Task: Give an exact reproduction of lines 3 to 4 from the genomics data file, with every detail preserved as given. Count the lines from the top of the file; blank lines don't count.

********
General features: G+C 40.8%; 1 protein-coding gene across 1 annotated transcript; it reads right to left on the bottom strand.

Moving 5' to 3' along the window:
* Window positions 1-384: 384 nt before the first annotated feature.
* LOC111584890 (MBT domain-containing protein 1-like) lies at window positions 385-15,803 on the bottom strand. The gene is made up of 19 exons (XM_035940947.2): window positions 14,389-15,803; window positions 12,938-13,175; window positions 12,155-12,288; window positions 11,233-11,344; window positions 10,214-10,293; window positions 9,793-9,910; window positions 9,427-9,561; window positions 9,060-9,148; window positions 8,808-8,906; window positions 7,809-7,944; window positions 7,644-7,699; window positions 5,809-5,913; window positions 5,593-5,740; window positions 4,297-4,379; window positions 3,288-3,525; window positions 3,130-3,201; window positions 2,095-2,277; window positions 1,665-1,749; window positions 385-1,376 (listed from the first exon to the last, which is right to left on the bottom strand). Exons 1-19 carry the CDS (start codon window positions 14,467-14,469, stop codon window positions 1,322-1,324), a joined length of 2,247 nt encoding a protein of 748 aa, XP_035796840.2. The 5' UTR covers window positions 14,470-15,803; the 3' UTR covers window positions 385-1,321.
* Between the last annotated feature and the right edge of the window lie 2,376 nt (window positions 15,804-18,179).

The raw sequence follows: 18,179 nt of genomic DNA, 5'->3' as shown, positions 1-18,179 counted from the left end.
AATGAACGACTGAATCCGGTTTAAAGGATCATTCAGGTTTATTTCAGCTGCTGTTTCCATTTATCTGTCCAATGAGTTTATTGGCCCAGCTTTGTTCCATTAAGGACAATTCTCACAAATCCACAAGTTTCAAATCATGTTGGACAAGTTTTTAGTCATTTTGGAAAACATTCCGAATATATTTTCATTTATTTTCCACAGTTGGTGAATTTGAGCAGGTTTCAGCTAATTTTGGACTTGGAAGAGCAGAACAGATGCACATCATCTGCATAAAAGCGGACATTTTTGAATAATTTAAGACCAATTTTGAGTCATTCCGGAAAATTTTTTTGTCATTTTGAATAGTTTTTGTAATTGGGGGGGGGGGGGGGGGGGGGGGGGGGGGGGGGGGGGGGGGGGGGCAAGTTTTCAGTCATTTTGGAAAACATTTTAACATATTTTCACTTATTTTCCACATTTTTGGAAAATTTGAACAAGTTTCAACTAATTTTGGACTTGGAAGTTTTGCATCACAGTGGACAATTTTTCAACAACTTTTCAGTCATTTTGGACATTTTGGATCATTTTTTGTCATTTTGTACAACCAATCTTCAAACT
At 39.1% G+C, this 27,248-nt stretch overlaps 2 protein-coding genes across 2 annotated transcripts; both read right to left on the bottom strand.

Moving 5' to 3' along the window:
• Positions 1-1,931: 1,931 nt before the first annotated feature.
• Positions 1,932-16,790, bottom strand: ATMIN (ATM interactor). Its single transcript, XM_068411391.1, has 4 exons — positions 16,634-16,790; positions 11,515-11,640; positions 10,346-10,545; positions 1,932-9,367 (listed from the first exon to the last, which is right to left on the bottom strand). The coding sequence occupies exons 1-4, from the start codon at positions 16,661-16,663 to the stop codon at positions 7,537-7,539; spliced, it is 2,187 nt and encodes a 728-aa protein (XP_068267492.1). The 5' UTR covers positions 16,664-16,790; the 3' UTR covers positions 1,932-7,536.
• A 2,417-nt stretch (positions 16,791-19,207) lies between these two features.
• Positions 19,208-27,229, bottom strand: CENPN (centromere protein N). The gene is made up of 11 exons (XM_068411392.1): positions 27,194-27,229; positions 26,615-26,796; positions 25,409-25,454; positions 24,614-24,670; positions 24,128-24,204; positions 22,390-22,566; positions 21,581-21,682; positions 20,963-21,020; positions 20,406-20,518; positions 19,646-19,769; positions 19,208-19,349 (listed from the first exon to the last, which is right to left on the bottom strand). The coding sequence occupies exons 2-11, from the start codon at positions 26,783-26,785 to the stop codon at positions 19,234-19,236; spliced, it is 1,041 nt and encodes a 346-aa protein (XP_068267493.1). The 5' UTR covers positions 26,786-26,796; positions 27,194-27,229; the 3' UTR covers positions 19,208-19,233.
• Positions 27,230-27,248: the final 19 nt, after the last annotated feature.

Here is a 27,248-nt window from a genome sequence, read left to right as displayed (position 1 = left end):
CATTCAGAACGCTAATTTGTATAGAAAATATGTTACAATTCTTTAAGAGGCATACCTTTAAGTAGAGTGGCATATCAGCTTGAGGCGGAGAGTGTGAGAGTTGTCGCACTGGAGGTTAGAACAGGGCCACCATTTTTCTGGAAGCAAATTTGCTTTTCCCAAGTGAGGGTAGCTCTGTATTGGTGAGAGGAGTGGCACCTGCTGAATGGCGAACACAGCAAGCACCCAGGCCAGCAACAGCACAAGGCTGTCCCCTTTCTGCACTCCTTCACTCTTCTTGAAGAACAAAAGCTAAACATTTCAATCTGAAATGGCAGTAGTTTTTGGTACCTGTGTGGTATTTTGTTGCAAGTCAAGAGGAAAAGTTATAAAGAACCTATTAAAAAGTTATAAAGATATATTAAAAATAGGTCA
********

* Window positions 1-384: 384 nt before the first annotated feature.
* LOC111584890 (MBT domain-containing protein 1-like) lies at window positions 385-15,803 on the bottom strand. The gene is made up of 19 exons (XM_035940947.2): window positions 14,389-15,803; window positions 12,938-13,175; window positions 12,155-12,288; window positions 11,233-11,344; window positions 10,214-10,293; window positions 9,793-9,910; window positions 9,427-9,561; window positions 9,060-9,148; window positions 8,808-8,906; window positions 7,809-7,944; window positions 7,644-7,699; window positions 5,809-5,913; window positions 5,593-5,740; window positions 4,297-4,379; window positions 3,288-3,525; window positions 3,130-3,201; window positions 2,095-2,277; window positions 1,665-1,749; window positions 385-1,376 (listed from the first exon to the last, which is right to left on the bottom strand). Exons 1-19 carry the CDS (start codon window positions 14,467-14,469, stop codon window positions 1,322-1,324), a joined length of 2,247 nt encoding a protein of 748 aa, XP_035796840.2. The 5' UTR covers window positions 14,470-15,803; the 3' UTR covers window positions 385-1,321.